I’ve come to the party several years late and am now obsessively listening to past episodes of Marc Maron’s WTF podcast. It’s fantastic. For those of you who are late to the party also, he’s a comedian who rants about something for ten minutes and then spends 50 minutes talking to a comedian, usually about how they became a who they are. It’s so good, I’m even considering paying for premium episodes and buying better headphones to cancel out train noise.
I’d listened to a couple before—Ira Glass, Anthony Bourdain—but never consistently. My late onset motion sickness means less reading on the train, so I’ve downloaded like seven episodes in the past week or so. Donald Glover, Adam Scott, Diablo Cody, Megan Mullally and Nick Offerman…(Megan Mullally, by the way, has one of the most sensual voices I’ve ever heard—a surprise, considering she made her career off if Karen Walker’s high-pitched whine on Will & Grace.)
It’s always great to hear people get real about how they came to be. People know that it’s going to get real on Maron’s show, too, so they don’t come on the defensive. He says he “interviews the comedians,” but that doesn’t give the podcast enough credit. It really does feel like a pure, honest conversation.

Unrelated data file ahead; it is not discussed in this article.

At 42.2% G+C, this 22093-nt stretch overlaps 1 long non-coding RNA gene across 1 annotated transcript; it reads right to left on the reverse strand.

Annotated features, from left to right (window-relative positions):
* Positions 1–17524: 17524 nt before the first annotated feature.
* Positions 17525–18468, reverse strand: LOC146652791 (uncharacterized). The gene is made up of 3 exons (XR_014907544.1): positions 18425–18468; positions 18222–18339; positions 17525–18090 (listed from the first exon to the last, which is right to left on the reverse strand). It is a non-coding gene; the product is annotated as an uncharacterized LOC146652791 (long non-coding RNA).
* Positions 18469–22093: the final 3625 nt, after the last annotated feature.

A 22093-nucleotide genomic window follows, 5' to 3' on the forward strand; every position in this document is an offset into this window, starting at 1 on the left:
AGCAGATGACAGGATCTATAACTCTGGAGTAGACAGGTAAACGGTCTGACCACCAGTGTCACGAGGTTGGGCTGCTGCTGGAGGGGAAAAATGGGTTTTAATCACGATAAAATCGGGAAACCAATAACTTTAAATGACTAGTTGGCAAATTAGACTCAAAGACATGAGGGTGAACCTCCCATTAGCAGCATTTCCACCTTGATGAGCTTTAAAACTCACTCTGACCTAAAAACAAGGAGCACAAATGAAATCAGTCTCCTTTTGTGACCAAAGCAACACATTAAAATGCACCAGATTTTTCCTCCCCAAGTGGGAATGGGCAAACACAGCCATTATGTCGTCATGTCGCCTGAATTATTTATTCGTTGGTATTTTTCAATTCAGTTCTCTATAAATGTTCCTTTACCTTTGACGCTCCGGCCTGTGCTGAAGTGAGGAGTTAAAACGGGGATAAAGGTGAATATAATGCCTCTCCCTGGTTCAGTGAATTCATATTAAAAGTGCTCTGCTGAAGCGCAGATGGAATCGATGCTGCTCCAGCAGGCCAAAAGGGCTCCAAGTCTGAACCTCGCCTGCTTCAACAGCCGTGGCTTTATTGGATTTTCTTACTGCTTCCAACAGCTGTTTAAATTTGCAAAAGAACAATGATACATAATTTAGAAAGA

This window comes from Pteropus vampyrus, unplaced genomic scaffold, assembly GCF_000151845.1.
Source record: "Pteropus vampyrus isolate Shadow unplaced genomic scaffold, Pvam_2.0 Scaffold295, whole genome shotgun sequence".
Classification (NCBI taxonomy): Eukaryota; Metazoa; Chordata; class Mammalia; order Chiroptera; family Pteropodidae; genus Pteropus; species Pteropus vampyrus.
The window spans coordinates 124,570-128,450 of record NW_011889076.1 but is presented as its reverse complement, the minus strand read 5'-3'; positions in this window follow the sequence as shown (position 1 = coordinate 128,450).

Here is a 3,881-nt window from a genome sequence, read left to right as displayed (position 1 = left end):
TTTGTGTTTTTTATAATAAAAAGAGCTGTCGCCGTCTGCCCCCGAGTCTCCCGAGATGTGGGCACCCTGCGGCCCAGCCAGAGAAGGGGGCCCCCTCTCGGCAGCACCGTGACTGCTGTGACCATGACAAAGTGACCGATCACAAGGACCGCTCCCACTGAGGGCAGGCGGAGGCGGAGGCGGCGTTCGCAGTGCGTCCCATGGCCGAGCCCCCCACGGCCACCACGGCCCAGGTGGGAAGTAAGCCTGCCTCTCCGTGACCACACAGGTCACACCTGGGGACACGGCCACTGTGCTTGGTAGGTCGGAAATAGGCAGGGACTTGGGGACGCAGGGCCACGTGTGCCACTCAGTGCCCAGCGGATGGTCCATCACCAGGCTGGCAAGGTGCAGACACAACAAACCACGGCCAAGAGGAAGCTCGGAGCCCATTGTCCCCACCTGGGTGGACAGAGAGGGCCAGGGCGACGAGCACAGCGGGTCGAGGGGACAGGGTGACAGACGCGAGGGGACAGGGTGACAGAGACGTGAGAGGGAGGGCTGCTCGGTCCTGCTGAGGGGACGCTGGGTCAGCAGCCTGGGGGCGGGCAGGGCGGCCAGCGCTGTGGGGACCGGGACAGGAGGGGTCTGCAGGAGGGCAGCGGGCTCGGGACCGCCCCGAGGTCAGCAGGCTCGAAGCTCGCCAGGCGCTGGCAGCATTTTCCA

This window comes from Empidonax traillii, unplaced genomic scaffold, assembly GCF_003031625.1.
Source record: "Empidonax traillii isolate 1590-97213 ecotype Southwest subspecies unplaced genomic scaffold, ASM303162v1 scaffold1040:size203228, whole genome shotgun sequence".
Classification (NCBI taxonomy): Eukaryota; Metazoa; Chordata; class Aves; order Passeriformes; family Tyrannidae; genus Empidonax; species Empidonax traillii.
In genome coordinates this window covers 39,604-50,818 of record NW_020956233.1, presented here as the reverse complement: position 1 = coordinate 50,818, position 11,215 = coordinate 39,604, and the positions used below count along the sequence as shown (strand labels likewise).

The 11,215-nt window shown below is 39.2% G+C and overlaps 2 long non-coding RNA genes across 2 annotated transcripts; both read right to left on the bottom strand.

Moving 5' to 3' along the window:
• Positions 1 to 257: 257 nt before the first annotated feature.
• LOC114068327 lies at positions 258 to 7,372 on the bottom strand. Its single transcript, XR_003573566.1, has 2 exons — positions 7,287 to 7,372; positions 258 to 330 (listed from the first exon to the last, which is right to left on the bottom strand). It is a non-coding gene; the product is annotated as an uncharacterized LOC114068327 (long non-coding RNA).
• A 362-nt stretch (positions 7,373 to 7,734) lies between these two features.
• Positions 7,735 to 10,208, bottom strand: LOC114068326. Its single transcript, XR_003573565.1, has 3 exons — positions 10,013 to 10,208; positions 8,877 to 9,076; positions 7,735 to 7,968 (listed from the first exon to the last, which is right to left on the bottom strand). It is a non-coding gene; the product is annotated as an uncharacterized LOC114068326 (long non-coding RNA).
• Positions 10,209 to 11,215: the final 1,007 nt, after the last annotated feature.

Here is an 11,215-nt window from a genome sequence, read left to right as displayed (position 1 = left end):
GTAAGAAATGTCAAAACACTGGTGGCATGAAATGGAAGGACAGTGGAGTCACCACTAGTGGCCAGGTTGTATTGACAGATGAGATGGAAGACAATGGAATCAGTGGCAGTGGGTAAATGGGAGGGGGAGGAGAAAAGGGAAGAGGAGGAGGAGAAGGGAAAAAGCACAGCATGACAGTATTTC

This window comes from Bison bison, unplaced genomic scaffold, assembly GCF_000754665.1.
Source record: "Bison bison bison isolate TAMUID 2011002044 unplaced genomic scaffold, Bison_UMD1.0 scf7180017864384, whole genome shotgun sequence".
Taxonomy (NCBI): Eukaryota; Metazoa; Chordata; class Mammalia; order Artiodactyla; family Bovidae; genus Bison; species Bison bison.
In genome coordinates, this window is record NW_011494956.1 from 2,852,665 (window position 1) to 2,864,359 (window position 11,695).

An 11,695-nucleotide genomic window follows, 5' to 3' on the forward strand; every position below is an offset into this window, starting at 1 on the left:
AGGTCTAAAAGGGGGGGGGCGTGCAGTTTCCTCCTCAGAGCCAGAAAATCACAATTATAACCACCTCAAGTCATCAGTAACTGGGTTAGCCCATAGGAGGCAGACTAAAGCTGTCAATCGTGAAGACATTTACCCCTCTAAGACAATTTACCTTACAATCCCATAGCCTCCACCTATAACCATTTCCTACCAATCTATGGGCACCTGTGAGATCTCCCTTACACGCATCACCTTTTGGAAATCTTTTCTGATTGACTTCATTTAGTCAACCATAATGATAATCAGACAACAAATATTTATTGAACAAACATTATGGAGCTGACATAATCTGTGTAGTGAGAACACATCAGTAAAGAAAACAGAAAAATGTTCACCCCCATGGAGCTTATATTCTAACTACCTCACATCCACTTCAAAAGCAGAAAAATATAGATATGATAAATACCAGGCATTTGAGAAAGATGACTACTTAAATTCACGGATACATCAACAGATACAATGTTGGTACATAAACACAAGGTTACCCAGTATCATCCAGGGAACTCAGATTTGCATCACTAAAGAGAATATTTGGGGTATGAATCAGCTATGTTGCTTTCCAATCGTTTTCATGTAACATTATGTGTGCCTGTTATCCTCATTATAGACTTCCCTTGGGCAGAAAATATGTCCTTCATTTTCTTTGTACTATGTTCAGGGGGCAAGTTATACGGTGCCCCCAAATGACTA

I like that Marc Maron does not hide his admiration for these people. I like that Marc Maron is not shy about talking about himself. I like that he’s honest but also human in that he doesn’t really want to hurt the person’s feelings. Take the Adam Scott podcast for example. Scott is the straight-man of comedy, the person set up to make everyone else funny. He clearly felt that he just isn’t as funny as his co-workers (and with co-workers like his, I can’t blame him). Maron responded that Scott was funny, and that his reactions often made a joke. Scott was tepid. Maron: “Wow, you have some real self-esteem issues there.”
What Marc Maron does is journalistic but not necessarily journalism. His interview style might break ethic rules for some people. The best material comes out of interviews that feel less like interviews and more like a conversation, but in my experience, there’s still a certain wall when both people know that the journalist needs something. It’s an awkwardness that journalism students spend the bulk of their time in school trying to overcome. “I’m going to be nice to you. Then, ideally, you will tell me your deepest fears, joys, and dirty secrets. I will then make a judgment about them, call it the truth, and publish them for friend and foe to read. Then I will never speak to you again.”
The journalist is not a real friend—almost not even a real person, more of a conduit for information—and both people know that, no matter how many quips and laughter is had. Marc Maron can be a friend. I guess I’m a little jealous of that.